Editor's note: The following is an unedited statement read Monday night by Waynesboro Area School Board President Ed Wilson:
The School Board is committed to fiscal responsibility and fair and responsible labor relations. However, we believe that it is important for the community to know and to understand mandates over which we have no control and the excess costs generated by the teachers' association with its pursuit of what we believe to be frivolous and costly grievances under the collective bargaining agreement.
In terms of unfunded mandates, Section 903 of the Public Employee Relations Act mandates that grievances be arbitrated. That section provides: "Arbitration of disputes or grievances arising out of the interpretation of the provisions of a collective bargaining agreement is mandatory." Unfortunately, arbitration is costly. There are costs for the attorney representing the school district, there are costs for the stenographer recording the testimony, there are costs for the fees of the arbitrator and there are costs associated with the school district administration having to prepare for the hearings rather than devoting their attention to improving education.
In the last couple of years, the teachers' association has filed grievances and forced costly arbitration in a number of cases. In response to the School Board's attempt to control spending by eliminating a stipend that was not required by the contract and by reducing work days for some employees, the association filed a grievance that went to arbitration. The association lost and arbitrator ruled that the employees were not entitled to the stipend that they were seeking or the extra days that they were seeking. Finding that the association's grievance lacked any merit, the arbitrator said: "There is no provision in the Agreement that requires the District to provide extra work days to the Grievants." The arbitrator further found that "the District did not violate the Agreement when it eliminated stipends ... in 2009-2010." In short, the association subjected taxpayers to unnecessary cost and expense in its efforts to increase the salary of certain employees and to force added days for certain employees even though the association had no right to those things.
Last year, the association filed another frivolous grievance asking an arbitrator not to require teachers to attend after school meetings. The association asked the arbitrator to pay the teachers additional compensation for attending the usual after school meetings and to give the teachers the right not to attend the meetings. However, the arbitrator ruled that "attendance at the after school special education meetings indisputably constitutes a 'professional obligation necessary to carry out the program of the Employer.' " The arbitrator denied the association's grievance. Again, taxpayers had to incur costs and expenses because the association did not want the teachers to carry out their professional obligations.
Another grievance filed by the association at significant cost to taxpayers was their attempt to have the district pay for dental and vision insurance after employees retired. In ruling that employees who retire prior to June 30 are not entitled to dental and vision benefits during the summer after their retirement, the arbitrator stated that the language of the contract "must be upheld to grant only the benefit clearly and expressly provided, untainted by the Association's unsupported interpretation which is contrary to the clear language" of the contract.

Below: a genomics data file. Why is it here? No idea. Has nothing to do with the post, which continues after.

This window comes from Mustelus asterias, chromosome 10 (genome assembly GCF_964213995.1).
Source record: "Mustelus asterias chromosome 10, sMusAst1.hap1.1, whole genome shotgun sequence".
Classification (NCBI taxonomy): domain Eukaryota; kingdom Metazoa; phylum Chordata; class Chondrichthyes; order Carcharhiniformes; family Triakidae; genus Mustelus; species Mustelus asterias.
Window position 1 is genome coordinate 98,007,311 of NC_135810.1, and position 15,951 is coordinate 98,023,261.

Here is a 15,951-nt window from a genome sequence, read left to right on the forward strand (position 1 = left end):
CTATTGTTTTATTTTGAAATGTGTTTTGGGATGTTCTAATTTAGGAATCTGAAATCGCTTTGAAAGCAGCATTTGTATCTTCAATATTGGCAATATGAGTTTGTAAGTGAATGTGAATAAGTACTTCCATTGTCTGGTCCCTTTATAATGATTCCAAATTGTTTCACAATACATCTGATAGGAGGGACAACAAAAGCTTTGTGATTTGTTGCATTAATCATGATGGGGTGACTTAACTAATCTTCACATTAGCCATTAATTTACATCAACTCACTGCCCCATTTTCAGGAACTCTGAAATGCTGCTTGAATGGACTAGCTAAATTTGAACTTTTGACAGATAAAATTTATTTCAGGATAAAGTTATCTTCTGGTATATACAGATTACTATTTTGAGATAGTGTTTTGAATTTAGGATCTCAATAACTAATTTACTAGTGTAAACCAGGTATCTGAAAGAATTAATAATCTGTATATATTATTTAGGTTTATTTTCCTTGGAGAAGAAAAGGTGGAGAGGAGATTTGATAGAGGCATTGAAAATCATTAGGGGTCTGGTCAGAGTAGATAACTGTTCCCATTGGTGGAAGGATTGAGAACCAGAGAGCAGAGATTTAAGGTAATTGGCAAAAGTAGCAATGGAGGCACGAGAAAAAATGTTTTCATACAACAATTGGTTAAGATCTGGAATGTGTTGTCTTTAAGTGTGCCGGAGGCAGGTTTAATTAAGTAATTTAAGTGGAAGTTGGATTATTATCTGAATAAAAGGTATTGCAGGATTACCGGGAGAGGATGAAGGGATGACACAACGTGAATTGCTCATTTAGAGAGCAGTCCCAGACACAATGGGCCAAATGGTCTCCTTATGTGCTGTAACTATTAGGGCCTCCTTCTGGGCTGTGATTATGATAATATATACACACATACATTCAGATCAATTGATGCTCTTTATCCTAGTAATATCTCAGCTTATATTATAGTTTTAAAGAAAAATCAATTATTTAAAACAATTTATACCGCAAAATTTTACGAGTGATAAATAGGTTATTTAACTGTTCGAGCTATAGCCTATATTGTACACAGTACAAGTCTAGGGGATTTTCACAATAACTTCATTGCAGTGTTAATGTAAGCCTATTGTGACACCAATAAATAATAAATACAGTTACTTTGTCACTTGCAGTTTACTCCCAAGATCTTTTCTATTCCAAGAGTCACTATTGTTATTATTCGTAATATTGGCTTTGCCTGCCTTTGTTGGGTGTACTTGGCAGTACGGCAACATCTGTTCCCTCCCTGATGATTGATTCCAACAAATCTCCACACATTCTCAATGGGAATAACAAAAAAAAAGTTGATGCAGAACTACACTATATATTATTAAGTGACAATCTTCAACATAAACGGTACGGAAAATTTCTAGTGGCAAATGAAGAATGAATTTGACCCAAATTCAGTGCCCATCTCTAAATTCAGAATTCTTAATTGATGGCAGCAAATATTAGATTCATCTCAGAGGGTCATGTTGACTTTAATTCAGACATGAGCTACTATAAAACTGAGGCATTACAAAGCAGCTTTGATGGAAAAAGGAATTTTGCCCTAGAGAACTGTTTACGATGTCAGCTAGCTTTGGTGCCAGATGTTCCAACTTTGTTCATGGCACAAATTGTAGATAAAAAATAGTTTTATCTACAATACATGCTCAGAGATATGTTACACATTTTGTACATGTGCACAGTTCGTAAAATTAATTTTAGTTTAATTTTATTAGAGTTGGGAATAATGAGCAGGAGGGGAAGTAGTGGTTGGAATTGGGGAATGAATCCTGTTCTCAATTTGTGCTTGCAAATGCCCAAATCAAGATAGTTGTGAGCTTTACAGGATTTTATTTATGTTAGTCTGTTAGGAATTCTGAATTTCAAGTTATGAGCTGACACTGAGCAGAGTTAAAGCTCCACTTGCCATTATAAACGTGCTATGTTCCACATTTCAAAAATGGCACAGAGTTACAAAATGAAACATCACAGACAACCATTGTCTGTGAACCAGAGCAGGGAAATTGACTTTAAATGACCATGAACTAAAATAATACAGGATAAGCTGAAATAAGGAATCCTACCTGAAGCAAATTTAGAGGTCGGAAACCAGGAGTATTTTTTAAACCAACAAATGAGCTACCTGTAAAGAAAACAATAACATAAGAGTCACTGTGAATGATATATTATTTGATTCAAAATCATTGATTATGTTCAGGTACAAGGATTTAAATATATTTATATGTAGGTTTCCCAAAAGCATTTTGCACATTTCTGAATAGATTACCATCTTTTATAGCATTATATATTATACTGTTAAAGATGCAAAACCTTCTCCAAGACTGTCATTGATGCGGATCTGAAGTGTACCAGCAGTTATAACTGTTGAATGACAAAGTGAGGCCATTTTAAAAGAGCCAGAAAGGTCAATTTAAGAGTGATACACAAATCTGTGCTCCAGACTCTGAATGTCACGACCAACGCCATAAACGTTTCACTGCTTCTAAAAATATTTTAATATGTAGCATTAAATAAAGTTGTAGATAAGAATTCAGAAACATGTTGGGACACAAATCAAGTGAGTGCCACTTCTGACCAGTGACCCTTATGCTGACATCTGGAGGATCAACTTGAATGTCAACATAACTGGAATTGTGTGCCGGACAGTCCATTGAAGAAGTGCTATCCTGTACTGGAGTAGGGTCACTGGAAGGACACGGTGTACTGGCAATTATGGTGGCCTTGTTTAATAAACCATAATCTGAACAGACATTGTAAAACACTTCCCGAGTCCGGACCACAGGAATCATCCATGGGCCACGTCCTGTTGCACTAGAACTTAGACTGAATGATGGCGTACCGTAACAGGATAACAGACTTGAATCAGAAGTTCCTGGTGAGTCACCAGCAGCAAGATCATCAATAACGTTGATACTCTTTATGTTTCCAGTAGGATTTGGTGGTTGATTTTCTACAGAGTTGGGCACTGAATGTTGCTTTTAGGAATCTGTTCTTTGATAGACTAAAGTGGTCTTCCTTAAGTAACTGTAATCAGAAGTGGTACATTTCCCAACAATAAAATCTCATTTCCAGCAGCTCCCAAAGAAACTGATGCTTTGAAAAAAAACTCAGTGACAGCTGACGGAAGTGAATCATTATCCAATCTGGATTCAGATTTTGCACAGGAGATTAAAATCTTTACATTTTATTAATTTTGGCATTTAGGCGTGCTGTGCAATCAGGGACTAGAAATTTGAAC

The association may argue that the arbitrator awarded small benefits to one employee. However, the way in which the association handled that employee illustrates the games that the association plays. For example, that employee was not named in the grievance and the district had no opportunity to consider the issues surrounding that employee, whose situation was different than the situation of the employees who were named in the grievance.
Finally, the association actually won a decision from an arbitrator, but even this too illustrates the unreasonableness of the association. The school board has long determined what to charge spectators who attend certain sporting events. Further, the school board has adopted policies that allowed certain people, such as parents of participating athletes and district employees to attend for free. However, in connection with the budget adoption process for the 2010-2011 school year, the board determined that school employees should no longer be given a gratuitous pass to athletic events. The School Board required all employees to pay the usual and customary charge if they attended — the amount of $5.00 per ticket. However, the association filed a grievance and took the matter to arbitration. The association presented evidence that a particular teacher paid $15. An arbitrator issued a decision that essentially holds that teachers to not have to pay to get into games that other employees have to pay for. We believe the decision to be erroneous and, frankly, ridiculous. This arbitrator and the association believe that teachers occupy a special place and can attend athletic contests for free, when other employees and members of our community must pay. The arbitrator has issued an Order which allows other teachers to submit vouchers for the money that they spent to attend games. The community can see the teachers who file such claims when the board approves the check list.
As a board, we want our community to understand the costs that are being confronted because of these arbitrations. We are disappointed that the association would take such an approach. Finally, the Board recognizes the hard work and valuable service provided by many of our teachers and nothing that is said in this statement is intended to diminish our appreciation of that work. However, we disagree with the unnecessary costs and expenses incurred because of the actions of some.